It’s Puppy Mill Awareness Month!

In 2003 — the year before Facebook got its start, and two years ahead of the launch of Twitter — a group calling itself Puppy Mill Awareness launched a web site, designating one day in September “Awareness Day” and hosting regular events to educate dog lovers about the horrors that routinely take place at puppy mills. The site bravely faced some very inconvenient truths about the cruelty involved in the cuteness available for sale at pet stores.

Today, Facebook and Twitter are two huge reasons that our nation’s awareness of puppy-mill atrocities is at an all-time high. With high-profile organizations including the ASPCA tweeting with the trending hashtags #stoppuppymills and #endpuppymills, it’d be pretty difficult to remain oblivious to what goes on at high-volume-breeding hellholes (unless, that is, you live under a rock).

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On Saturday, September 15 in Des Moines, the Iowa Friends of Companion Animals hosted its third annual Puppy Mill Awareness Day Dog Walk. But as recently as four years ago, average dog lovers had no idea that those irresistible “puppies in the window” were produced — factory-farm style, for maximum profit — in appallingly inhumane, neglectful, filthy conditions. At high-volume breeding facilities, dogs live outdoors, subjected to the elements in wire cages caked with fecal matter. Without ever experiencing kindness or compassion or a single creature comfort, they are forced to churn out litter after litter. Then, when physically spent and no longer able to earn their keep, they’re tossed out with the trash and left to die. Literally.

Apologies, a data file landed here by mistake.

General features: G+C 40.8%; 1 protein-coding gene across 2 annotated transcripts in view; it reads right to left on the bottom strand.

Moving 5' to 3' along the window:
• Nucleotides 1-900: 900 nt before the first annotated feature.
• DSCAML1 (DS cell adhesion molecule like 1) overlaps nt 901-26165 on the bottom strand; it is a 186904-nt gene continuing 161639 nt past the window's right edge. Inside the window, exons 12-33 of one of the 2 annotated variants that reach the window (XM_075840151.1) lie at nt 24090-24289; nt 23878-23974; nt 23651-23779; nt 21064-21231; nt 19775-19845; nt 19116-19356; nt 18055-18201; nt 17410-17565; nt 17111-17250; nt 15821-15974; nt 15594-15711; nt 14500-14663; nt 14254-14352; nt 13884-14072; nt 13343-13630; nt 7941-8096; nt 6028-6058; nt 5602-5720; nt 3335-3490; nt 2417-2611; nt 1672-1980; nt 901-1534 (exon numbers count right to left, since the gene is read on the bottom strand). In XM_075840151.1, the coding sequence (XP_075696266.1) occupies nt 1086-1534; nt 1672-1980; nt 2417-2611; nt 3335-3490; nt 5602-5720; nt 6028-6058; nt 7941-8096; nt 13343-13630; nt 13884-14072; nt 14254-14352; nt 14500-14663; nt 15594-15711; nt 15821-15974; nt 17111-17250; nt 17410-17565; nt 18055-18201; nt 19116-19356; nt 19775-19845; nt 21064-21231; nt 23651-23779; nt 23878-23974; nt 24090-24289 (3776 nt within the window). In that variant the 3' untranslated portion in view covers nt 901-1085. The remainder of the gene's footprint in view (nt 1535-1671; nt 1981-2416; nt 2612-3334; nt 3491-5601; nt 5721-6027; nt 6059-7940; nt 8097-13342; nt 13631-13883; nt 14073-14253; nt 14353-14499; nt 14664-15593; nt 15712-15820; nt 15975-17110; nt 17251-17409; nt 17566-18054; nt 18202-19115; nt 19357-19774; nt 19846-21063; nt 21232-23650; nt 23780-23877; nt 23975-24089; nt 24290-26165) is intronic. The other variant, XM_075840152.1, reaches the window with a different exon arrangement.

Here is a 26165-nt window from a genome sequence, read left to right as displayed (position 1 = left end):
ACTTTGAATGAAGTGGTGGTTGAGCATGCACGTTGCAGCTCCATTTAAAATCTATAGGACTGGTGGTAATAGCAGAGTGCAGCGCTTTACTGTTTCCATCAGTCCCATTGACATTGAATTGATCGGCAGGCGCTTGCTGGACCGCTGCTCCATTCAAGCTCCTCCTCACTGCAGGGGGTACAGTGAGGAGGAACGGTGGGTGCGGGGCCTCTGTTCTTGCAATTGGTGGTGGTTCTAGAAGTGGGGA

Despite the tireless efforts of animal advocacy groups such as the Companion Animal Protection Society, celebrities continued to patronize pet shops — notably, Cindy McCain, who impulse-purchased a pup during a visit to New York City. But today, it would be political suicide for a presidential candidate’s wife to do something so politically incorrect. With a nation of dog lovers growing ever more aware of puppy mill atrocities, fixing such a gaffe would necessitate the top public relations operatives in crisis management.

More and more, groups such as Chicago’s The Puppy Mill Project are mobilizing to do their part. Meanwhile, the recently-aired HBO documentary One Nation Under Dog deliberately includes shocking, unforgettable footage of dogs, living and dead, being sprung by intrepid rescuers from unimaginably horrific conditions. No one who see this powerful film could, I believe, wrap their head around buying a pup from a pet store ever again.

Puppy mill awareness is spreading. The movement now has more than one day devoted to it – it’s got the entire month of September. “Don’t breed or buy while shelter pets die” is a philosophy being adopted by increasing numbers of Americans, as an understanding of the pet overpopulation crisis has reached critical mass, and we all pitch in to work toward humane solutions.

When and how did you first become aware of puppy mill wrongs, and the urgent need for each of us to do our part to right them? What are some of your favorite puppy mill awareness and rescue groups? How will you celebrate Puppy Mill Awareness Month? Please share in the comments.